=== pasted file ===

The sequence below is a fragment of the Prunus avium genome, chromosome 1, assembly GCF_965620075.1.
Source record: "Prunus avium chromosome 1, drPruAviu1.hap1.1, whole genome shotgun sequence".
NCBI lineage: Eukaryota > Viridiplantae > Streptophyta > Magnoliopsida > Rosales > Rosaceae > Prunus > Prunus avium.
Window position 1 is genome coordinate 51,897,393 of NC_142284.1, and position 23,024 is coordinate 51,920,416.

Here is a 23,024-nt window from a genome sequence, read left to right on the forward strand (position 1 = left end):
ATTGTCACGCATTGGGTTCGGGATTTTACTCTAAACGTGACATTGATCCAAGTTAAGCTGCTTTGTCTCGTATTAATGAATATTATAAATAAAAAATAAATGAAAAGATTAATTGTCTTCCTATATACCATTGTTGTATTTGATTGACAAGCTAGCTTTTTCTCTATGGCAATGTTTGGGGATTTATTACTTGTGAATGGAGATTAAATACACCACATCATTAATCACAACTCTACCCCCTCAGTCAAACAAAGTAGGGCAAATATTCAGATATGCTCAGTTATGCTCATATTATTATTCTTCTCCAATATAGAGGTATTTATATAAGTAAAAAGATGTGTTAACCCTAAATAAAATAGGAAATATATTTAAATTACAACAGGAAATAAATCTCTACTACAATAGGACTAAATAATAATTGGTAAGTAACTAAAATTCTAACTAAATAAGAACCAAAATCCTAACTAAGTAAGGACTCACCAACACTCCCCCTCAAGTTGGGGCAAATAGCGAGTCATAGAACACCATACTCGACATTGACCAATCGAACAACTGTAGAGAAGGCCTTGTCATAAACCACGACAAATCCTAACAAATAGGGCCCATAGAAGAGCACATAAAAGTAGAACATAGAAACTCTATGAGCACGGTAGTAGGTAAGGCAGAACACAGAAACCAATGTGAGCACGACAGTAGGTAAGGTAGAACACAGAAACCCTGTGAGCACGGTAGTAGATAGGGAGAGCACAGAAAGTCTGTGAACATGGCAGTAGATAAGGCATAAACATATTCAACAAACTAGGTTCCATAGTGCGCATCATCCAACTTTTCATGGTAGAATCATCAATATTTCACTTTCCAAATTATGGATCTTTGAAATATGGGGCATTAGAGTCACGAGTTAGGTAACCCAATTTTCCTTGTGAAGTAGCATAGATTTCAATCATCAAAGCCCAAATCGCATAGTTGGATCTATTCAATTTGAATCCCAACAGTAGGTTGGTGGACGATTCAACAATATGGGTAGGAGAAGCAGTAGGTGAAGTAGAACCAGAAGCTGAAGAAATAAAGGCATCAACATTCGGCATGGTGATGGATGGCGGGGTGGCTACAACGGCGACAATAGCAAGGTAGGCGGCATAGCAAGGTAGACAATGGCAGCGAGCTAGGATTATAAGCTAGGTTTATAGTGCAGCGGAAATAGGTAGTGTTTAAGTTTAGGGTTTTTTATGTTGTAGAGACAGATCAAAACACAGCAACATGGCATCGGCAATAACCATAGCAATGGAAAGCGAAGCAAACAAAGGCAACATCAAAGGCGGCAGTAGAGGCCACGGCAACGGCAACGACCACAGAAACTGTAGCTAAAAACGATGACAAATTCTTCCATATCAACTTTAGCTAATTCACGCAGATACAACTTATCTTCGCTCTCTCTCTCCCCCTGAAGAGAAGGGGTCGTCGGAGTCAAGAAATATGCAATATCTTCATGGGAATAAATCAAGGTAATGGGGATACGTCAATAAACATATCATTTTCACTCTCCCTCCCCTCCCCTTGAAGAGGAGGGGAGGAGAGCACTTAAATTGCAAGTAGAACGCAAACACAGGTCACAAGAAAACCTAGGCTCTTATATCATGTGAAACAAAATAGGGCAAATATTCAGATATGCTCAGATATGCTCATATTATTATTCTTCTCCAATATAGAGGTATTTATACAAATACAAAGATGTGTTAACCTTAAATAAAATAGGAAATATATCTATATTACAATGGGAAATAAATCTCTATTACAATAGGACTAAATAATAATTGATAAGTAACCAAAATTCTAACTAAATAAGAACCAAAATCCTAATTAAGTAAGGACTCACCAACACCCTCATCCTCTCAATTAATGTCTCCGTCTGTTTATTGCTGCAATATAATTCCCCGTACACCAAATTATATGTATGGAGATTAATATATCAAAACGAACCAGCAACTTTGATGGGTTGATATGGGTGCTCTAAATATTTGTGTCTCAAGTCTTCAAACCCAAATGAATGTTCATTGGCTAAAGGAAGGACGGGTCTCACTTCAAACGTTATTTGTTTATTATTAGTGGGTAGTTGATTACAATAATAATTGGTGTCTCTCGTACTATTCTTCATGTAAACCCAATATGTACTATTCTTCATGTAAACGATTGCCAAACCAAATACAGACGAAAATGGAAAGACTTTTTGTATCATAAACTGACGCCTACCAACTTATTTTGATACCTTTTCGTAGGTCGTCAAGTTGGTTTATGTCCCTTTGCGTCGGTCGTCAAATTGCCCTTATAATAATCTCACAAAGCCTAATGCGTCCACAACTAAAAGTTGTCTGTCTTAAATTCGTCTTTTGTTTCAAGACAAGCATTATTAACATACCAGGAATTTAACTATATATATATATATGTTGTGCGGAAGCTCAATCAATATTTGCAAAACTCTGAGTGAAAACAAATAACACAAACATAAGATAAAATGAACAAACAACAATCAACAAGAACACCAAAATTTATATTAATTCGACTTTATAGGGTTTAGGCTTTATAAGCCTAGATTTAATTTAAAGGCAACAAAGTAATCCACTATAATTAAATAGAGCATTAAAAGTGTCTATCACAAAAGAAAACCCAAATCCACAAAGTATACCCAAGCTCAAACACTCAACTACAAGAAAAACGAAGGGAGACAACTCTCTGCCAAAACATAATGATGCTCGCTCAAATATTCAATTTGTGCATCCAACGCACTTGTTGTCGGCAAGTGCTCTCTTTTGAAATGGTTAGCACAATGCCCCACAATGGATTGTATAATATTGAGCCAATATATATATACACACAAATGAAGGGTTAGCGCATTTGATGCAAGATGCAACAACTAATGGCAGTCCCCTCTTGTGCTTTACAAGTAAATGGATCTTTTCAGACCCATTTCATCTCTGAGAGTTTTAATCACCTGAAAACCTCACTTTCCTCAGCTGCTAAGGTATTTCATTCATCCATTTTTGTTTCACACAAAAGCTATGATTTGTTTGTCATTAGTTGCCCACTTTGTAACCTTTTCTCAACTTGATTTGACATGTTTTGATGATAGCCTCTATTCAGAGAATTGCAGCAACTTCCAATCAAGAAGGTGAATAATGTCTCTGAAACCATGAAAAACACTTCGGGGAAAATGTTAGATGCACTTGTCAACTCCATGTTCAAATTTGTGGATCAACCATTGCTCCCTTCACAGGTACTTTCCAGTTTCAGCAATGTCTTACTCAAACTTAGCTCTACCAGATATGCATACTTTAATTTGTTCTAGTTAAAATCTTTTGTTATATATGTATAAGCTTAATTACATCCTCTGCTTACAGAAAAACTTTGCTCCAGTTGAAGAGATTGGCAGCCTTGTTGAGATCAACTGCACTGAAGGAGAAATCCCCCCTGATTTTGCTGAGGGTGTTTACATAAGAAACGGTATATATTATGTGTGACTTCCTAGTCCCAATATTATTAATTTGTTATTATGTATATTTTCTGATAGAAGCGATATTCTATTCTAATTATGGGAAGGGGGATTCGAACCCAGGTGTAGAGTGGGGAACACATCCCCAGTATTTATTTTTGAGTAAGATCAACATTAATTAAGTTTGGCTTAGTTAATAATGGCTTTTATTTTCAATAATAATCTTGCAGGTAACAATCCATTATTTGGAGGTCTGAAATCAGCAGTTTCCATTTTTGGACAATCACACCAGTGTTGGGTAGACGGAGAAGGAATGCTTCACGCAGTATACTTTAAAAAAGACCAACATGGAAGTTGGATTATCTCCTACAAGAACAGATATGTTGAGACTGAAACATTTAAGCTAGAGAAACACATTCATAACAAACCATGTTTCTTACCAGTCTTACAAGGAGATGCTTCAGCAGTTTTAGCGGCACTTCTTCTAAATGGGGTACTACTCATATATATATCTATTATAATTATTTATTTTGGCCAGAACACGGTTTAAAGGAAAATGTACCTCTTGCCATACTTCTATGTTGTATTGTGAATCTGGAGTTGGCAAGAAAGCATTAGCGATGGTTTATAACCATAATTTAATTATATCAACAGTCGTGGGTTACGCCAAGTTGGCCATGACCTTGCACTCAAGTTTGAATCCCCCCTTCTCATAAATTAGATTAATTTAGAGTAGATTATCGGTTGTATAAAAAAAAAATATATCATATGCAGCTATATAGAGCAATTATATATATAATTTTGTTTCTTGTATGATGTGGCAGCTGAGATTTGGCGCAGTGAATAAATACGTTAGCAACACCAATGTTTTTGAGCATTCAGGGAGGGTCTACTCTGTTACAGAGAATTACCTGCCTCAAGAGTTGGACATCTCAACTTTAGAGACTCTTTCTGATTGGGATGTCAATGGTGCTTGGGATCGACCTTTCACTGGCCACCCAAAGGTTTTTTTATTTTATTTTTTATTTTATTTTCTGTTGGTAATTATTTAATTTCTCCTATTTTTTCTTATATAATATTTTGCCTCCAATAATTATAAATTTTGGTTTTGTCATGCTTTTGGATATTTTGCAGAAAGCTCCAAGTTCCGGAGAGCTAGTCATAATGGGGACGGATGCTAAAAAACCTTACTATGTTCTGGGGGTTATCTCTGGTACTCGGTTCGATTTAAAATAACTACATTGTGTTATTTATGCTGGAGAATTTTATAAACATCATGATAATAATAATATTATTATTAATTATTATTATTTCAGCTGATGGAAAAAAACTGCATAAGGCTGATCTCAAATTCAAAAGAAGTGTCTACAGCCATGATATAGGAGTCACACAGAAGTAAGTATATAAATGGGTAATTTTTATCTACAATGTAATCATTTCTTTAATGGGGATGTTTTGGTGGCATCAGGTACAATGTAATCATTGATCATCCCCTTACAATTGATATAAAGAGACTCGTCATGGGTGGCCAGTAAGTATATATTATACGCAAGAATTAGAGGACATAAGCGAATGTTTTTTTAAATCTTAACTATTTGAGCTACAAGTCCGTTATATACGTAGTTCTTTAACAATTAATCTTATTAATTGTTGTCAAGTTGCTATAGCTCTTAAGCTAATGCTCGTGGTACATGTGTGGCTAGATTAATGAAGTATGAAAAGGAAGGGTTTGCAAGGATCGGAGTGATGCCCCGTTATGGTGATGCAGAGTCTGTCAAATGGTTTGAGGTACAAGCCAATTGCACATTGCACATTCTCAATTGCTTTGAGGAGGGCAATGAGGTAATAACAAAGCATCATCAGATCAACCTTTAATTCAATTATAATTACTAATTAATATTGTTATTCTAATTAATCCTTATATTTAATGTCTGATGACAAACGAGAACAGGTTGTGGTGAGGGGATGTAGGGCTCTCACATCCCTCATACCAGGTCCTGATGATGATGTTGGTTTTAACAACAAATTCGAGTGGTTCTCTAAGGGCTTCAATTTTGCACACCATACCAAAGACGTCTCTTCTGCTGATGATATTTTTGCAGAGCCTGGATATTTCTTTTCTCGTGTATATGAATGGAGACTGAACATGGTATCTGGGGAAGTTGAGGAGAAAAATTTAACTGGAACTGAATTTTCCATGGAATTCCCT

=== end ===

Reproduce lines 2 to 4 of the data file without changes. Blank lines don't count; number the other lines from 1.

Source record: "Prunus avium chromosome 1, drPruAviu1.hap1.1, whole genome shotgun sequence".
NCBI lineage: Eukaryota > Viridiplantae > Streptophyta > Magnoliopsida > Rosales > Rosaceae > Prunus > Prunus avium.
Window position 1 is genome coordinate 51,897,393 of NC_142284.1, and position 23,024 is coordinate 51,920,416.